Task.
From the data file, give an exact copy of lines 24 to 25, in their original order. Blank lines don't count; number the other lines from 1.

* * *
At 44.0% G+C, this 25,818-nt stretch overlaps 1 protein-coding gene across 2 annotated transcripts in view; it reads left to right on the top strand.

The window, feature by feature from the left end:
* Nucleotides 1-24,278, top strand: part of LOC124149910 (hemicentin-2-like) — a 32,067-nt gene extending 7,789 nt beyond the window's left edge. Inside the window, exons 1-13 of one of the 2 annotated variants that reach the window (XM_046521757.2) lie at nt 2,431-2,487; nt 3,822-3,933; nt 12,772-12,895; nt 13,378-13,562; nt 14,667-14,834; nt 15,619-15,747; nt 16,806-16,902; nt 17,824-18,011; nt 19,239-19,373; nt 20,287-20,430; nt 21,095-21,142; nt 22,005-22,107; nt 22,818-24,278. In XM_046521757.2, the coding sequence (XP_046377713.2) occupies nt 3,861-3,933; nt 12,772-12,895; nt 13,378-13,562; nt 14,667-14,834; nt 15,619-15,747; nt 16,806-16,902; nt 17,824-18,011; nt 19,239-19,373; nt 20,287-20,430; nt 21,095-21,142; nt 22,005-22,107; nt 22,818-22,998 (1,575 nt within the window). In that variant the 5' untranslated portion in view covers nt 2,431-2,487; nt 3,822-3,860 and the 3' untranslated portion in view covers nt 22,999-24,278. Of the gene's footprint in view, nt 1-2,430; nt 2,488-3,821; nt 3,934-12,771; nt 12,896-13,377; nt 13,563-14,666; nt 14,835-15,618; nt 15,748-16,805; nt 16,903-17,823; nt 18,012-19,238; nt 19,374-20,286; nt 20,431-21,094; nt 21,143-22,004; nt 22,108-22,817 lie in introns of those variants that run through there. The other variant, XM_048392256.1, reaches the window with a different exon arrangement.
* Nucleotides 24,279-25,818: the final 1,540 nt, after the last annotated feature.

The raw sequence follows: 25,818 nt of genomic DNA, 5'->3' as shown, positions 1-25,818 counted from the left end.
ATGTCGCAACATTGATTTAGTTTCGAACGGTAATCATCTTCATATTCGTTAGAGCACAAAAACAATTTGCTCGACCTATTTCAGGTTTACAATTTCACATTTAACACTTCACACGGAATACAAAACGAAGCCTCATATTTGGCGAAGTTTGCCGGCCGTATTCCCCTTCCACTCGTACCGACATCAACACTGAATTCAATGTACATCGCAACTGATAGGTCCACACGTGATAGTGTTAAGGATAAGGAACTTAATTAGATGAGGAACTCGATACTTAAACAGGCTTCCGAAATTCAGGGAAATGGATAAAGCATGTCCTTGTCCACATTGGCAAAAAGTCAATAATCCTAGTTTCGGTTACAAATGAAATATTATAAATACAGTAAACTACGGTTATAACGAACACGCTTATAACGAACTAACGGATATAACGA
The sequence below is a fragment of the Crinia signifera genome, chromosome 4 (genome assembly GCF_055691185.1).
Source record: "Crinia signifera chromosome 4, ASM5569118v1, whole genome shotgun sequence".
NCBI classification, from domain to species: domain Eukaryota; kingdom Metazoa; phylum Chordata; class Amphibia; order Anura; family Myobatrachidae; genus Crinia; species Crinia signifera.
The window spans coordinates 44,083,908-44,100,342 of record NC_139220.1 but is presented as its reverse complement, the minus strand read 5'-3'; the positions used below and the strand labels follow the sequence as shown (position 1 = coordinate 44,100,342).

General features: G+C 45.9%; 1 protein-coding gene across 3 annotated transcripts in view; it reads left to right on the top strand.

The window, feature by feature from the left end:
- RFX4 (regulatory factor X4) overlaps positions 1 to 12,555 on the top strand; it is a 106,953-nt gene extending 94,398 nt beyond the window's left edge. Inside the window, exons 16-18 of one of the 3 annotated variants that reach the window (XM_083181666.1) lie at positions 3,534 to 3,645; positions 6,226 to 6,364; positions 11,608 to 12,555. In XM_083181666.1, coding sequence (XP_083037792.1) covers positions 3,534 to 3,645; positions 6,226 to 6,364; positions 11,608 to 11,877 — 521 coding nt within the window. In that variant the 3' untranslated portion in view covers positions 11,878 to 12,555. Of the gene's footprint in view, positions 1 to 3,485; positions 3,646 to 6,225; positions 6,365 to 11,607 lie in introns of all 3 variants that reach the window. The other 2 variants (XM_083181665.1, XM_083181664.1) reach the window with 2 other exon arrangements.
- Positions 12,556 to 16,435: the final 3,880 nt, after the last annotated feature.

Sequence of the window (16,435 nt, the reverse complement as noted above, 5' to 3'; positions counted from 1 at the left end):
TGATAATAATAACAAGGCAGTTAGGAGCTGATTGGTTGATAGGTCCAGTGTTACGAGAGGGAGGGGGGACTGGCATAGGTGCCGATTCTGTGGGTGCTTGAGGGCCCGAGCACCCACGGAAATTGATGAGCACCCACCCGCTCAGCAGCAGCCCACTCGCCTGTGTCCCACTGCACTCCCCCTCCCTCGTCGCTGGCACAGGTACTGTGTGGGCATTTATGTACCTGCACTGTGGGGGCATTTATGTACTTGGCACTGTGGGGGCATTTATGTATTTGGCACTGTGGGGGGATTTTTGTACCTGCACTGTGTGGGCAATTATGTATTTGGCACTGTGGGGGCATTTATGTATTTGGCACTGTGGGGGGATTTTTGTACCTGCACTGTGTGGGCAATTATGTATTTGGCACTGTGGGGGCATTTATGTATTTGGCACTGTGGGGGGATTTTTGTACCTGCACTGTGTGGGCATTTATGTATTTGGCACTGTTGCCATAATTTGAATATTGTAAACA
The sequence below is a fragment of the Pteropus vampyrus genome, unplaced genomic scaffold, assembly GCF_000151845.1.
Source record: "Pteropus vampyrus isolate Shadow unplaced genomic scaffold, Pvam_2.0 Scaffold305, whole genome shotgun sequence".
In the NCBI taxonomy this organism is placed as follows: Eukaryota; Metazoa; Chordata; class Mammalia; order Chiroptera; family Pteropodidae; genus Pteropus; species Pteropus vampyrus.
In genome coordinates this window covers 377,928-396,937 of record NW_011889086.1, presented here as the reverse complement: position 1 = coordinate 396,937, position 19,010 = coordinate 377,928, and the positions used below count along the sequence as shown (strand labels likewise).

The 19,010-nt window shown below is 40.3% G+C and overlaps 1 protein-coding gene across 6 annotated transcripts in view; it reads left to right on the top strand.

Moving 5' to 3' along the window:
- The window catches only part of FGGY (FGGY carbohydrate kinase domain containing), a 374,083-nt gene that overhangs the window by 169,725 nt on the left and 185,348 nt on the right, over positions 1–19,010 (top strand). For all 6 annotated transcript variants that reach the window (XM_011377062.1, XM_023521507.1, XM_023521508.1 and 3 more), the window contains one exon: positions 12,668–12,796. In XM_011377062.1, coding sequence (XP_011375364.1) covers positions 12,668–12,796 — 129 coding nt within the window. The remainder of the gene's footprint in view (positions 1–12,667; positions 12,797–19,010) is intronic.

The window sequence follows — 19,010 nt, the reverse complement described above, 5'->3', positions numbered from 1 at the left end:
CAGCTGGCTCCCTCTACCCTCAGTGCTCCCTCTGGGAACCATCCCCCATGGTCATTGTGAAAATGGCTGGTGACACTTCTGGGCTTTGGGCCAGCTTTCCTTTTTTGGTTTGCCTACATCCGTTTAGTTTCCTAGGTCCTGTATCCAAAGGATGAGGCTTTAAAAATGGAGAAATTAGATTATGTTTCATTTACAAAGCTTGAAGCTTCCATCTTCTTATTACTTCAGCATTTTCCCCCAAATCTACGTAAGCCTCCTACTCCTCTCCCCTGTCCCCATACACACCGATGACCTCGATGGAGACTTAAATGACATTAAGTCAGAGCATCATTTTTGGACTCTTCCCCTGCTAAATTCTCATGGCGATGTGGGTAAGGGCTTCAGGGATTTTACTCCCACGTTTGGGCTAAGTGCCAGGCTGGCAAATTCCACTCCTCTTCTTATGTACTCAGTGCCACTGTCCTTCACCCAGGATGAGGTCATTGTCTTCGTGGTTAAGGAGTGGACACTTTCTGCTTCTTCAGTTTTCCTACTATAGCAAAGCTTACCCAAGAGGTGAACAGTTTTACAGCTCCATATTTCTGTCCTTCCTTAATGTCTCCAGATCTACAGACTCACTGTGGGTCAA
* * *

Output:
The window sequence follows — 19,010 nt, the reverse complement described above, 5'->3', positions numbered from 1 at the left end:
CAGCTGGCTCCCTCTACCCTCAGTGCTCCCTCTGGGAACCATCCCCCATGGTCATTGTGAAAATGGCTGGTGACACTTCTGGGCTTTGGGCCAGCTTTCCTTTTTTGGTTTGCCTACATCCGTTTAGTTTCCTAGGTCCTGTATCCAAAGGATGAGGCTTTAAAAATGGAGAAATTAGATTATGTTTCATTTACAAAGCTTGAAGCTTCCATCTTCTTATTACTTCAGCATTTTCCCCCAAATCTACGTAAGCCTCCTACTCCTCTCCCCTGTCCCCATACACACCGATGACCTCGATGGAGACTTAAATGACATTAAGTCAGAGCATCATTTTTGGACTCTTCCCCTGCTAAATTCTCATGGCGATGTGGGTAAGGGCTTCAGGGATTTTACTCCCACGTTTGGGCTAAGTGCCAGGCTGGCAAATTCCACTCCTCTTCTTATGTACTCAGTGCCACTGTCCTTCACCCAGGATGAGGTCATTGTCTTCGTGGTTAAGGAGTGGACACTTTCTGCTTCTTCAGTTTTCCTACTATAGCAAAGCTTACCCAAGAGGTGAACAGTTTTACAGCTCCATATTTCTGTCCTTCCTTAATGTCTCCAGATCTACAGACTCACTGTGGGTCAA